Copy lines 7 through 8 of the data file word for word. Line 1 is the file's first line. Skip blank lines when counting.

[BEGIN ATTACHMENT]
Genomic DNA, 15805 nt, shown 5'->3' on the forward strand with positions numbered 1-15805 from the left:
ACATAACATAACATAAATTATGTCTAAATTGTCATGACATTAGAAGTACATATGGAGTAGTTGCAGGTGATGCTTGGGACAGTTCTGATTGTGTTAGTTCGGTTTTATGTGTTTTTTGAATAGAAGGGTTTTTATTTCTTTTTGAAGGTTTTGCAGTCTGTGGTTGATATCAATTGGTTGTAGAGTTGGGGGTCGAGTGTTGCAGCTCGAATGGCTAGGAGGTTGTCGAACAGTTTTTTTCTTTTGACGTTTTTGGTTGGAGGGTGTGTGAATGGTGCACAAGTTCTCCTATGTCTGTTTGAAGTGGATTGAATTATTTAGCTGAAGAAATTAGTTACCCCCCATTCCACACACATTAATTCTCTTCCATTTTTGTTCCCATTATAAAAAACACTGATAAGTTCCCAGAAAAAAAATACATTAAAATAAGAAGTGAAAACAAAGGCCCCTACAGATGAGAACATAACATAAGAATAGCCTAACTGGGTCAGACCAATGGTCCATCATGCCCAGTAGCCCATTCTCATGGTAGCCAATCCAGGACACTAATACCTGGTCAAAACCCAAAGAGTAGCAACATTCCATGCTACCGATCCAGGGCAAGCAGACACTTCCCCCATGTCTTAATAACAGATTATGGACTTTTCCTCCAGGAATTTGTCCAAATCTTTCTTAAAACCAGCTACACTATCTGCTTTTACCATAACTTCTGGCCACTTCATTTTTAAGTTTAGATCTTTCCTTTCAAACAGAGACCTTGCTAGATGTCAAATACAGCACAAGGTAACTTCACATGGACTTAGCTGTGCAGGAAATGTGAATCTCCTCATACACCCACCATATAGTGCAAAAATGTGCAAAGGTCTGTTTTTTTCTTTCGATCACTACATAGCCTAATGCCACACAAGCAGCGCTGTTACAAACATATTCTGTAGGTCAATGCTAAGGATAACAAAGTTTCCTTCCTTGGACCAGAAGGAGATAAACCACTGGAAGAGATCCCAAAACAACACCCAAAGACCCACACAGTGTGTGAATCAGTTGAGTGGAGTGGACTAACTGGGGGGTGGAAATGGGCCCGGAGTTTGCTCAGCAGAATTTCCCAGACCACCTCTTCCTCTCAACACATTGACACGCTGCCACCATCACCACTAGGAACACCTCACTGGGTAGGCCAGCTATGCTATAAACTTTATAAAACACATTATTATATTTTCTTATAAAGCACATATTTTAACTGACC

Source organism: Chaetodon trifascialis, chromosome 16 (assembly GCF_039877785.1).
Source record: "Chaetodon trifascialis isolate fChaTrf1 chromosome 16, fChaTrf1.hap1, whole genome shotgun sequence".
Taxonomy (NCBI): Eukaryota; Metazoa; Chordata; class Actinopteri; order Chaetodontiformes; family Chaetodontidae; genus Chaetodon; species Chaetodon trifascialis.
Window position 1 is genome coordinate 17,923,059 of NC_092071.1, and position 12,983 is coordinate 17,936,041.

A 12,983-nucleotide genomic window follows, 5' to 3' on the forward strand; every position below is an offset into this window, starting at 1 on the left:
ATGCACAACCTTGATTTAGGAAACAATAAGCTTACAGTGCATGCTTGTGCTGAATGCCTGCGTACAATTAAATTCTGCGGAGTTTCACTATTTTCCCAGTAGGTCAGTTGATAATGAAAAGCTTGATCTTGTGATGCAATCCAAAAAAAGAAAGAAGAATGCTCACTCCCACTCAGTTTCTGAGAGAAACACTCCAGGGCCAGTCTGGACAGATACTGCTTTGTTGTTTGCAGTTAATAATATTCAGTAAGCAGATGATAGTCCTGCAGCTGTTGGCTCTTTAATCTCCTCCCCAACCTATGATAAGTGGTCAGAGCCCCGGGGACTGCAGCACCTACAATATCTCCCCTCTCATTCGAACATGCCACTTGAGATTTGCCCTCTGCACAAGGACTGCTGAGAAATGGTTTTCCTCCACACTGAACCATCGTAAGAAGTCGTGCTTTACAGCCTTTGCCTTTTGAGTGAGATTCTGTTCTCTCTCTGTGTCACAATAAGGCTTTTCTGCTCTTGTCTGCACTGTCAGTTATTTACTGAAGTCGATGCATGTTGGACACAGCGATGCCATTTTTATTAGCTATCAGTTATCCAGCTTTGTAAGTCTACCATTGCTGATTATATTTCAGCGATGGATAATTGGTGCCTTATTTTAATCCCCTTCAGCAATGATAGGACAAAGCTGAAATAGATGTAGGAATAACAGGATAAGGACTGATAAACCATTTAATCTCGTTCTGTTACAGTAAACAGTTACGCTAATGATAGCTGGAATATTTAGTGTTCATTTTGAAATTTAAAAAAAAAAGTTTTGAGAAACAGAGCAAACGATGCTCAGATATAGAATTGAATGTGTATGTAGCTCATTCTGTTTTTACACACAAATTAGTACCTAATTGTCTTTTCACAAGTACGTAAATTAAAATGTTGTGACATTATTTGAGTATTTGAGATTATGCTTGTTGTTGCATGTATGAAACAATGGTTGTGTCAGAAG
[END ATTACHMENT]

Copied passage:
A 12,983-nucleotide genomic window follows, 5' to 3' on the forward strand; every position below is an offset into this window, starting at 1 on the left:
ATGCACAACCTTGATTTAGGAAACAATAAGCTTACAGTGCATGCTTGTGCTGAATGCCTGCGTACAATTAAATTCTGCGGAGTTTCACTATTTTCCCAGTAGGTCAGTTGATAATGAAAAGCTTGATCTTGTGATGCAATCCAAAAAAAGAAAGAAGAATGCTCACTCCCACTCAGTTTCTGAGAGAAACACTCCAGGGCCAGTCTGGACAGATACTGCTTTGTTGTTTGCAGTTAATAATATTCAGTAAGCAGATGATAGTCCTGCAGCTGTTGGCTCTTTAATCTCCTCCCCAACCTATGATAAGTGGTCAGAGCCCCGGGGACTGCAGCACCTACAATATCTCCCCTCTCATTCGAACATGCCACTTGAGATTTGCCCTCTGCACAAGGACTGCTGAGAAATGGTTTTCCTCCACACTGAACCATCGTAAGAAGTCGTGCTTTACAGCCTTTGCCTTTTGAGTGAGATTCTGTTCTCTCTCTGTGTCACAATAAGGCTTTTCTGCTCTTGTCTGCACTGTCAGTTATTTACTGAAGTCGATGCATGTTGGACACAGCGATGCCATTTTTATTAGCTATCAGTTATCCAGCTTTGTAAGTCTACCATTGCTGATTATATTTCAGCGATGGATAATTGGTGCCTTATTTTAATCCCCTTCAGCAATGATAGGACAAAGCTGAAATAGATGTAGGAATAACAGGATAAGGACTGATAAACCATTTAATCTCGTTCTGTTACAGTAAACAGTTACGCTAATGATAGCTGGAATATTTAGTGTTCATTTTGAAATTTAAAAAAAAAAGTTTTGAGAAACAGAGCAAACGATGCTCAGATATAGAATTGAATGTGTATGTAGCTCATTCTGTTTTTACACACAAATTAGTACCTAATTGTCTTTTCACAAGTACGTAAATTAAAATGTTGTGACATTATTTGAGTATTTGAGATTATGCTTGTTGTTGCATGTATGAAACAATGGTTGTGTCAGAAG